Myanmar: Another Square on the Buddhist Chessboard

From 5-6 August, the Vivekananda Foundation and the Tokyo Foundation will be hosting the second Samvad conference* at Sitagu International Buddhist Academy (SIBA), Yangon. I reported on Samvad’s first symposium two years ago in New Delhi, and it was then that it became clear India’s government was trying to manoeuvre among different Asian countries – Japan, Mongolia, and now Myanmar – to establish for itself a solid bloc of Buddhist support that could rival China’s plans for Buddhist development. Samvad is one of the main organs through which Indian PM Narendra Modi hopes to accomplish this.

I can make this relatively bold assertion with confidence because the Vivekananda Foundation and the Tokyo Foundation are open about what they do. The former, as stated on its website, “is a New Delhi-based think tank set up with the collaborative efforts of India’s leading security experts, diplomats, industrialists and philanthropists under the aegis of the Vivekananda Kendra. . . . to kick start innovative ideas and thoughts that can lead to a stronger, secure and prosperous India playing its destined role in global affairs.” Its advisory board and executive council are filled with political grandees, analysts, and advisors and senior military figures. The Tokyo Foundation is broader in its foci, from tax to social security and constitutional reform, but one of its core interests is maritime defence, and the foundation has published numerous research papers about Japanese security concerns.

I’m not surprised that both India and China wish to attract the favour of countries with a large Buddhist population or significant Buddhist history. Everyone is getting into the Great Game now: Pakistan (of all countries!) is promoting cross-strait ties with Sri Lanka by inviting Sri Lankan monks to Gandharan Buddhist exhibits. Bhutan is trying to stake out soft power independent of Indian political control and China’s growing economic influence. Once unheard of partnerships are becoming part of the Buddhist story, with conversations and meetings between Pakistani and South Korean delegates and Indian and Mongolian Buddhists. Next month, Myanmar will apparently be the next soft power hotspot for Buddhist institutions.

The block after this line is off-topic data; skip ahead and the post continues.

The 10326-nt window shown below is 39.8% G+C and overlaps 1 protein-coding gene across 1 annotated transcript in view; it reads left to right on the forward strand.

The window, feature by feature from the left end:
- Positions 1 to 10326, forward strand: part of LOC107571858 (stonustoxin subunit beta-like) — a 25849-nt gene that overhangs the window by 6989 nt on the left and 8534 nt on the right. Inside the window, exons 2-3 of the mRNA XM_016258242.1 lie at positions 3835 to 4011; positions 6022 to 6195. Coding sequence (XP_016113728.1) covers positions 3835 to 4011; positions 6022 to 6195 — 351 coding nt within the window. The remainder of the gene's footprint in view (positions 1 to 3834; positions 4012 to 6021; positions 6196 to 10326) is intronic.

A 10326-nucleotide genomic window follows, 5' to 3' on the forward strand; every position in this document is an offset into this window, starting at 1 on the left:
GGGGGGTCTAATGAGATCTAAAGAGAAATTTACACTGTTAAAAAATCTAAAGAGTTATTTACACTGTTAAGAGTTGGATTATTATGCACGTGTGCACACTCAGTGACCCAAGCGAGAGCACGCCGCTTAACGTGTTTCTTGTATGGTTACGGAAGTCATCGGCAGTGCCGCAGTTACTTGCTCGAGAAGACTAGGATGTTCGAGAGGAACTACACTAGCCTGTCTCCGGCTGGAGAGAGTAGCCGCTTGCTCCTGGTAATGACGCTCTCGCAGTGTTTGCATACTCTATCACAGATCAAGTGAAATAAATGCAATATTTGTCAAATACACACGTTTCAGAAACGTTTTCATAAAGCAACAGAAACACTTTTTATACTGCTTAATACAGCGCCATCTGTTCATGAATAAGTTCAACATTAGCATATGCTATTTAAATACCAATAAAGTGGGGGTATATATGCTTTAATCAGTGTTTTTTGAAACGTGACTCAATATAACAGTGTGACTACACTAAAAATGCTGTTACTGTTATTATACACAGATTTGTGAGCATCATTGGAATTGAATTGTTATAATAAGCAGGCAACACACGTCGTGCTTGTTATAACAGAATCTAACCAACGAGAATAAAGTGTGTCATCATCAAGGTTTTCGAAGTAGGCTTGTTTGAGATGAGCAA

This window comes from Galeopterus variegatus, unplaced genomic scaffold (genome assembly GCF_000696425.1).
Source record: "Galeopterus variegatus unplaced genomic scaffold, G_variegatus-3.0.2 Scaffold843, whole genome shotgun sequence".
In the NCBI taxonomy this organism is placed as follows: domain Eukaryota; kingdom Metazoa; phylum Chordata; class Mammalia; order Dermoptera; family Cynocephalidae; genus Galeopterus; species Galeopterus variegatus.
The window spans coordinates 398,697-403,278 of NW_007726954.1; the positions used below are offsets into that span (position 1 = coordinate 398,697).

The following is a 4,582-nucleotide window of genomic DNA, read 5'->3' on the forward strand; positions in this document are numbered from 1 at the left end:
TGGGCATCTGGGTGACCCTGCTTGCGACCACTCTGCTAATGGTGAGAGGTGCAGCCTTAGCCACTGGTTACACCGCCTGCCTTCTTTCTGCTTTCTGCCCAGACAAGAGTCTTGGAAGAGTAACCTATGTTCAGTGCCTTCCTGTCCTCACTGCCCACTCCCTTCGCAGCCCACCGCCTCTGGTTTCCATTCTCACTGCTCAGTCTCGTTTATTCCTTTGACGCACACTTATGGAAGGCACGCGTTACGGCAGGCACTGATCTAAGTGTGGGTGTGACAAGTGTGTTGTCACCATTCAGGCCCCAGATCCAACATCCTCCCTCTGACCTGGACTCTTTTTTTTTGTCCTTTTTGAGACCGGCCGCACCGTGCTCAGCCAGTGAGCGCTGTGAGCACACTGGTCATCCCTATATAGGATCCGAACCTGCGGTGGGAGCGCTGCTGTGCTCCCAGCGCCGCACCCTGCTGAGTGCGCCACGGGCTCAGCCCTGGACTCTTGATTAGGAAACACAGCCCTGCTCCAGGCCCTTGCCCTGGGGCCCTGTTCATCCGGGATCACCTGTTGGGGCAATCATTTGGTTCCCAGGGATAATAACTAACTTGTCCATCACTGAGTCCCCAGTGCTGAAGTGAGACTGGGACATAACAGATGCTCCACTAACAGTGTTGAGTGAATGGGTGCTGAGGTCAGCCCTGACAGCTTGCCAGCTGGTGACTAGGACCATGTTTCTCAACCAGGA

This is not a surprise either. Myanmar is a critical part of China’s 21st Century Maritime Silk Route. It also has a strong anti-imperial heritage through renowned stateswoman Aung San Suu Kyi and a complex relationship with its other Buddhist neighbours (Cambodia, Thailand, Laos, and Vietnam). China is a close ally with Cambodia, and various groups in China, including Po Lin Monastery in Hong Kong, are seeking to collaborate with some of Thailand’s most important tertiary Buddhist institutions (specifically Mahachulalongkornrajavidyalaya University). My feeling is that academic bodies and individuals from India and other countries present at Samvad II will reach out to SIBA to promote joint research on Buddhism.

Aung San Suu Kyi

Myanmar’s persistent conundrum with the Rohingya Muslim people, along with the vitriolic nationalism and violence espoused by certain Buddhist organizations, captures most international media attention and is certainly a headache for the government and the Buddhist establishment, as evinced by recent actions taken against nationalist groups like Ma Ba Tha. But it is mainly a domestic issue, or at most a regional problem that Myanmar must sort out with Bangladesh and countries that the Rohingya have previously attempted to flee to, like Malaysia. But it is also important to keep an eye on the broader regional Buddhist diplomacy that is unfolding: Samvad II will be a cornerstone of this broader approach, and notably also involves other Buddhist-dominant countries like Japan.

The shifting dynamic of Buddhist rivalry (and cooperation, to be fair: one shouldn’t forget this important factor) between India and China, as well as between other countries, is out in the open and being covered by increasing numbers of media outlets and newspapers. The concrete strategies of individual countries, once a point of informed speculation for journalists and Buddhists, can now be proactively followed and scrutinized. India’s Buddhist diplomacy will continue as long as Modi is in power (and by all indications, intensify). He has invested too much rhetoric and political capital to back out now. China also wishes to play a long game, with the outdated theory that religion would eventually go extinct in society pushed further into a token and abstract, meaningless future.

What path will Myanmar’s Buddhist leaders take? We watch with great interest.

  • The formal title of the conference is Samvad II: Dialogue  for Peace, Harmony and Security- A Global Initiative for Conflict Avoidance and Environment Consciousness.

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